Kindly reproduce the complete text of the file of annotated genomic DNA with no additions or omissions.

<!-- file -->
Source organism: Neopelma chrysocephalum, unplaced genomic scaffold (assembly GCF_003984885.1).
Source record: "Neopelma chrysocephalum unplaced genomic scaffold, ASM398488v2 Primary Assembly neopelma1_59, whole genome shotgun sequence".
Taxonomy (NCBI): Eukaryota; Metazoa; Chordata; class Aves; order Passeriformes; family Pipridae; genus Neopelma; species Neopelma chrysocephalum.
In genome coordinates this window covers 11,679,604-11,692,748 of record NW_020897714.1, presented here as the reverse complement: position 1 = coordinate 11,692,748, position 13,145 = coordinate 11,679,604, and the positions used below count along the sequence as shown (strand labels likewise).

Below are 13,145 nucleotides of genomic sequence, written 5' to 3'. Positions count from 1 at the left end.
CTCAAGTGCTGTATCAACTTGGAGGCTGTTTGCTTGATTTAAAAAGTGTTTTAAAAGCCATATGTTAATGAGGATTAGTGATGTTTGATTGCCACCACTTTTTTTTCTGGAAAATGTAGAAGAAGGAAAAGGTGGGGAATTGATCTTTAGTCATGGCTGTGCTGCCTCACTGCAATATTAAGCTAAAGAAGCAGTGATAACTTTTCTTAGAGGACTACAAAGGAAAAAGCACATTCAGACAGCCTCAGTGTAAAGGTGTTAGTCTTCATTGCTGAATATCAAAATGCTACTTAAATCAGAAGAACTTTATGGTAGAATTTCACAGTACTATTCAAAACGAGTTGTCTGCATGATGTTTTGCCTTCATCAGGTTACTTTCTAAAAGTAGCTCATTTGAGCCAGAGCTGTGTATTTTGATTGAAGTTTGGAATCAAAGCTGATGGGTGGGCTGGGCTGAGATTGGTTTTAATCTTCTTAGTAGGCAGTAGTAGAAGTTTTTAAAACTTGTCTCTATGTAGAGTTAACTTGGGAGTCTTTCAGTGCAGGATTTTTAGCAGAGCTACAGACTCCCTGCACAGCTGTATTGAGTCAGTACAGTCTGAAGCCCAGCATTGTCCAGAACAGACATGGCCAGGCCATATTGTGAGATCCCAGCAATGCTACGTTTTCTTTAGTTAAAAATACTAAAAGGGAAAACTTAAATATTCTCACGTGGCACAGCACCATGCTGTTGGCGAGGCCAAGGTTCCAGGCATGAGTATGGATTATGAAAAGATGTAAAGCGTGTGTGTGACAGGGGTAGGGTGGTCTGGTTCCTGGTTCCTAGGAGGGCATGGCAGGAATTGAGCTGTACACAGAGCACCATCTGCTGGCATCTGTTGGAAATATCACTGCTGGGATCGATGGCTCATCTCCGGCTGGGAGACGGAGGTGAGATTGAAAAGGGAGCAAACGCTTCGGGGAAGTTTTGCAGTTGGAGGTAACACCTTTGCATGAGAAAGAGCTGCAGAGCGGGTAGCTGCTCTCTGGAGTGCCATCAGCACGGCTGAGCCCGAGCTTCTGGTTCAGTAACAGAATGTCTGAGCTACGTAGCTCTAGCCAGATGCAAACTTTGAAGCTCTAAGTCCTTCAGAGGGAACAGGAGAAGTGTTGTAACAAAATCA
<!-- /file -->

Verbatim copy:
Source organism: Neopelma chrysocephalum, unplaced genomic scaffold (assembly GCF_003984885.1).
Source record: "Neopelma chrysocephalum unplaced genomic scaffold, ASM398488v2 Primary Assembly neopelma1_59, whole genome shotgun sequence".
Taxonomy (NCBI): Eukaryota; Metazoa; Chordata; class Aves; order Passeriformes; family Pipridae; genus Neopelma; species Neopelma chrysocephalum.
In genome coordinates this window covers 11,679,604-11,692,748 of record NW_020897714.1, presented here as the reverse complement: position 1 = coordinate 11,692,748, position 13,145 = coordinate 11,679,604, and the positions used below count along the sequence as shown (strand labels likewise).

Below are 13,145 nucleotides of genomic sequence, written 5' to 3'. Positions count from 1 at the left end.
CTCAAGTGCTGTATCAACTTGGAGGCTGTTTGCTTGATTTAAAAAGTGTTTTAAAAGCCATATGTTAATGAGGATTAGTGATGTTTGATTGCCACCACTTTTTTTTCTGGAAAATGTAGAAGAAGGAAAAGGTGGGGAATTGATCTTTAGTCATGGCTGTGCTGCCTCACTGCAATATTAAGCTAAAGAAGCAGTGATAACTTTTCTTAGAGGACTACAAAGGAAAAAGCACATTCAGACAGCCTCAGTGTAAAGGTGTTAGTCTTCATTGCTGAATATCAAAATGCTACTTAAATCAGAAGAACTTTATGGTAGAATTTCACAGTACTATTCAAAACGAGTTGTCTGCATGATGTTTTGCCTTCATCAGGTTACTTTCTAAAAGTAGCTCATTTGAGCCAGAGCTGTGTATTTTGATTGAAGTTTGGAATCAAAGCTGATGGGTGGGCTGGGCTGAGATTGGTTTTAATCTTCTTAGTAGGCAGTAGTAGAAGTTTTTAAAACTTGTCTCTATGTAGAGTTAACTTGGGAGTCTTTCAGTGCAGGATTTTTAGCAGAGCTACAGACTCCCTGCACAGCTGTATTGAGTCAGTACAGTCTGAAGCCCAGCATTGTCCAGAACAGACATGGCCAGGCCATATTGTGAGATCCCAGCAATGCTACGTTTTCTTTAGTTAAAAATACTAAAAGGGAAAACTTAAATATTCTCACGTGGCACAGCACCATGCTGTTGGCGAGGCCAAGGTTCCAGGCATGAGTATGGATTATGAAAAGATGTAAAGCGTGTGTGTGACAGGGGTAGGGTGGTCTGGTTCCTGGTTCCTAGGAGGGCATGGCAGGAATTGAGCTGTACACAGAGCACCATCTGCTGGCATCTGTTGGAAATATCACTGCTGGGATCGATGGCTCATCTCCGGCTGGGAGACGGAGGTGAGATTGAAAAGGGAGCAAACGCTTCGGGGAAGTTTTGCAGTTGGAGGTAACACCTTTGCATGAGAAAGAGCTGCAGAGCGGGTAGCTGCTCTCTGGAGTGCCATCAGCACGGCTGAGCCCGAGCTTCTGGTTCAGTAACAGAATGTCTGAGCTACGTAGCTCTAGCCAGATGCAAACTTTGAAGCTCTAAGTCCTTCAGAGGGAACAGGAGAAGTGTTGTAACAAAATCA